Imogene See

1848, Ossining, New York – 1940, Ocean Grove, New Jersey

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Imogene See was born in Ossining, Westchester County, New York in 1848, daughter of Joseph W. and Hulda See, descendants of Dutch immigrants who settled in the Hudson River Valley in the 1600s. She spent most of her life living in Port Chester near her birthplace.

Information about See’s artistic career is contradictory. She is cited in many artist dictionaries, encyclopedias, and biographical resources, although there are conflicting descriptions. Some say that she was self-taught or untutored or that she painted from photographs. Other descriptions claim that she was possibly the wife of a Nebraska homesteader or that she perhaps settled or traveled west in 1885. Finally, that See was a contemporary of Sallie Cover, another naive Nebraska painter. in the Federal Census records and city directories consistently lists Imogene See as either living with her parents or later by herself as a resident of West Chester County, New York most of her life. She is never listed as married or as an artist for profession. The few See families living in Nebraska during the 1880s do not have a New York connection. When Joslyn Art Museum purchased a See painting of a Nebraska farmstead dated 1885 from Kennedy Galleries, the director Rudolph G. Wunderlich, wrote Joslyn’s director Eugene Kingman, that it was one of five paintings of Nebraska farmsteads by See, all painted in 1885. Wunderlich went onto to say: “Imogene See lived in Ossining, NY and I can find no record other than these paintings of her travels west. Most likely she went there as a tourist and painted these scenes for her own enjoyment to show her relatives.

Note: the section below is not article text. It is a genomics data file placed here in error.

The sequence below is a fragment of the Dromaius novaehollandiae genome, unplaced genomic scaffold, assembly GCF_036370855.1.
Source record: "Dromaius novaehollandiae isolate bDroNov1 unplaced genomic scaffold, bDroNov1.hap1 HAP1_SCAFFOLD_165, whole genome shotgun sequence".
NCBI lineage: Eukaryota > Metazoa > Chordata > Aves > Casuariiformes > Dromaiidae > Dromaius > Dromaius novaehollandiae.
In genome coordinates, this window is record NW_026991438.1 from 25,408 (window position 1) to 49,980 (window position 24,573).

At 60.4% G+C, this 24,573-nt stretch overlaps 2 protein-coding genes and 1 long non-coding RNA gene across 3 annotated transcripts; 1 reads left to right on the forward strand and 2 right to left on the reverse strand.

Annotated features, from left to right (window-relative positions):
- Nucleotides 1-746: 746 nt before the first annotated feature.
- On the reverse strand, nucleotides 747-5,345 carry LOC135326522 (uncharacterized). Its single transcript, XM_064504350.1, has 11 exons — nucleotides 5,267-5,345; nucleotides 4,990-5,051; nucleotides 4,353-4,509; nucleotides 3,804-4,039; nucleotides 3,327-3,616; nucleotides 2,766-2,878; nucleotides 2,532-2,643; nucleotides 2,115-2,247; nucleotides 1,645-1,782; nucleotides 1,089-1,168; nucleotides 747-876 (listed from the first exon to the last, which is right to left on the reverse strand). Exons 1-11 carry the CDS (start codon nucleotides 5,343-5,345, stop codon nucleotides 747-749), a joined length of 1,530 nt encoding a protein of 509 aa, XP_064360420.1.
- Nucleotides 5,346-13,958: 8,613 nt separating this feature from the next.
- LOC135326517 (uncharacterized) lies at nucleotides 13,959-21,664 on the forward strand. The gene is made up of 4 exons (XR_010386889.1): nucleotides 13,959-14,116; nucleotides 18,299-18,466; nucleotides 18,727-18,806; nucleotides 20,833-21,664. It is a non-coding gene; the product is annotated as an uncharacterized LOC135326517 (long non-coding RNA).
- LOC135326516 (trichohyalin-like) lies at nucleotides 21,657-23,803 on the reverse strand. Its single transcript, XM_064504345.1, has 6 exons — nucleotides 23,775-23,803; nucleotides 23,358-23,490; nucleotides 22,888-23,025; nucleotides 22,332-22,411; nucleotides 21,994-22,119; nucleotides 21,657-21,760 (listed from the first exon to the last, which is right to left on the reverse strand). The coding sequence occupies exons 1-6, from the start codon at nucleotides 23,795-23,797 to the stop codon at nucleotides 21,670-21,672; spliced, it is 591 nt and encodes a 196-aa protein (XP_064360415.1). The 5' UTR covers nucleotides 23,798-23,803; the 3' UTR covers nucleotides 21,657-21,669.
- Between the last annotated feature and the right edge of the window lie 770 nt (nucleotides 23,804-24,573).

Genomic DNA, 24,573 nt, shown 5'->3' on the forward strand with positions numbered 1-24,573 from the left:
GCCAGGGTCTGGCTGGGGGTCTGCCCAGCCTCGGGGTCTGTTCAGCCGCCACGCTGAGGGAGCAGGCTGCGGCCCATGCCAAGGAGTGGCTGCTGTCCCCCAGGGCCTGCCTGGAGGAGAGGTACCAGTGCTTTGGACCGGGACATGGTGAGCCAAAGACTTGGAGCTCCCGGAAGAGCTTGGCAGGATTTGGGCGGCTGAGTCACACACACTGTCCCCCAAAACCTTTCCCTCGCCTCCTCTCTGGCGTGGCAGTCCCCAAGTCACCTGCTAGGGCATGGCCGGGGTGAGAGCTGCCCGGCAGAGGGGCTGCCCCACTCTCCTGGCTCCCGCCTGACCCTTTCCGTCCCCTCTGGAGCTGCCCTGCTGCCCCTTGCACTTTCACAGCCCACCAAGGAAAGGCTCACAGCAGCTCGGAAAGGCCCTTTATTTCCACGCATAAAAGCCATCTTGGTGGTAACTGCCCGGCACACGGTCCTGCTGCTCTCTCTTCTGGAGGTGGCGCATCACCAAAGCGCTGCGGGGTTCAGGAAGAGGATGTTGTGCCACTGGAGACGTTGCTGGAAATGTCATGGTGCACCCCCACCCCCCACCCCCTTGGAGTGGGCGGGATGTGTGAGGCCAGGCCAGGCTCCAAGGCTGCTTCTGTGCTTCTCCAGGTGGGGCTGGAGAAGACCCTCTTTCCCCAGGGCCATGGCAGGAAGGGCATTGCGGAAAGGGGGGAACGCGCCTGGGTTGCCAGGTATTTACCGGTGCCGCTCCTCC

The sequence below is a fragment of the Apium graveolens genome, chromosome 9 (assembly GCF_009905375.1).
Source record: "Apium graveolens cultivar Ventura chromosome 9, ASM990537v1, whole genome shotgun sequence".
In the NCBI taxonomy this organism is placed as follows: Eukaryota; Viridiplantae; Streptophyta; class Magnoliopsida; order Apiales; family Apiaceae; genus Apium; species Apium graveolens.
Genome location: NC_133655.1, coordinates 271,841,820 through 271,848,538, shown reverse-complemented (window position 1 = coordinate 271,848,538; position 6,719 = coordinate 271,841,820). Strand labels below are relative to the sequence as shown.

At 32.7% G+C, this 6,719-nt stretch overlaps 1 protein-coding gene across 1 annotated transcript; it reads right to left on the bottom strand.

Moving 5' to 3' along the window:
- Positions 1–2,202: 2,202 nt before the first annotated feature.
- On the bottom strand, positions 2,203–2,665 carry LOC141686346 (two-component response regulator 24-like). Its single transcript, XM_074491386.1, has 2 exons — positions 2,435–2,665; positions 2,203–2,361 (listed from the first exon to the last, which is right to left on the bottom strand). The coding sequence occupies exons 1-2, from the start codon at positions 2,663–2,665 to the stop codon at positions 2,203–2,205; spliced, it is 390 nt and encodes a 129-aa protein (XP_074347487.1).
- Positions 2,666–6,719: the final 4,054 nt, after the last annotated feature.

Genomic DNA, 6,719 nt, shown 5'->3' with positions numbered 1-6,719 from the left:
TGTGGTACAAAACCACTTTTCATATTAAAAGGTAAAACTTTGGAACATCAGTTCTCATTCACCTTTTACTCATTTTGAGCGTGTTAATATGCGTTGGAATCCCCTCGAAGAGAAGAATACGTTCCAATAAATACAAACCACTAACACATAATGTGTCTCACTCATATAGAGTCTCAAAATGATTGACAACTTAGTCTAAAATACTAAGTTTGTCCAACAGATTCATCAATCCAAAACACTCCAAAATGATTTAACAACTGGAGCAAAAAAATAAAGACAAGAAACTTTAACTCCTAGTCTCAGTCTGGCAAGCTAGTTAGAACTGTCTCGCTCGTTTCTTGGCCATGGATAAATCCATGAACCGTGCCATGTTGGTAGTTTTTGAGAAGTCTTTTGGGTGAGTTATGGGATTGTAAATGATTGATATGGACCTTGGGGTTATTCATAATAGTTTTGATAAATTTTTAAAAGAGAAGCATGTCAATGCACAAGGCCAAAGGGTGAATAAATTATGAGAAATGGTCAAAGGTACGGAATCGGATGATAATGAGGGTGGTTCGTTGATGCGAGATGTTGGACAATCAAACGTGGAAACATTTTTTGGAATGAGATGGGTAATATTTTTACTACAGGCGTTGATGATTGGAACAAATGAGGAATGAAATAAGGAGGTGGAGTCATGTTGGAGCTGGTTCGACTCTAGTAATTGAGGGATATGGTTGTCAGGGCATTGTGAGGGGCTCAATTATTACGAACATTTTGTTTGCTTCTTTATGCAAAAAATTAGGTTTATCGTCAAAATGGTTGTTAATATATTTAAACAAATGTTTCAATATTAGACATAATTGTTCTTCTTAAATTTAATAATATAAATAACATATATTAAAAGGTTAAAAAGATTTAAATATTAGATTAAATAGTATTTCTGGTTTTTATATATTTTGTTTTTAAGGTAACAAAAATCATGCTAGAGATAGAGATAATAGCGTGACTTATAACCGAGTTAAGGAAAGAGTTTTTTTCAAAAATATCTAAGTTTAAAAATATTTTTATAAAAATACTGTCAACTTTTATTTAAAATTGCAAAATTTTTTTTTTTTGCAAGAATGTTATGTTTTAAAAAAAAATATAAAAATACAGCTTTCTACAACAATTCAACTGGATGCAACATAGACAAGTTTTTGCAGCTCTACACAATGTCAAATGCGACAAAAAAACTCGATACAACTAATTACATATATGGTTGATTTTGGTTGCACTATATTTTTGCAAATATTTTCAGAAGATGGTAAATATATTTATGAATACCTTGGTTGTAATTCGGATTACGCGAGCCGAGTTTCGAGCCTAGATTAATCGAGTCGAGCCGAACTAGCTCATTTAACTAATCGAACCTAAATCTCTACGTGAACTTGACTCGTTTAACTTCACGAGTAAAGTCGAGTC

Since all of the Nebraska scenes were dated 1885 and there was no evidence of Imogene See living in Nebraska in the 1880s, Wunderlich probably has the most accurate answer of her time in Nebraska. She likely travelled west in 1885 with friends or relatives to visit unknown individuals in Nebraska and painted these works. It is also possible that she may have been influenced by photographs to create these paintings. The still lifes that the Kennedy Galleries acquired indicate that Imogene See must have painted other works while living in New York but since the Federal Census records or city directories do not list her occupation as an artist, she must have not pursued painting as any means of financial support.

See died in Ocean Grove, New Jersey in 1940 where other See family members were living.

Researched and written by Gary Zaruba, 2013, a project of MONA’s Bison Society.

Letter in MONA Library files, written to Eugene Kingman, Director of Joslyn Art Museum, Omaha, NE from Rudolph G. Wunderlich, Director of Kennedy Galleries, New York City. Jul. 21, 1964.
U.S. Federal Census records 1850 – 1930 and New York City directories. website.


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Imogene See, Nebraska Farmstead, oil on academy board, c. 1880s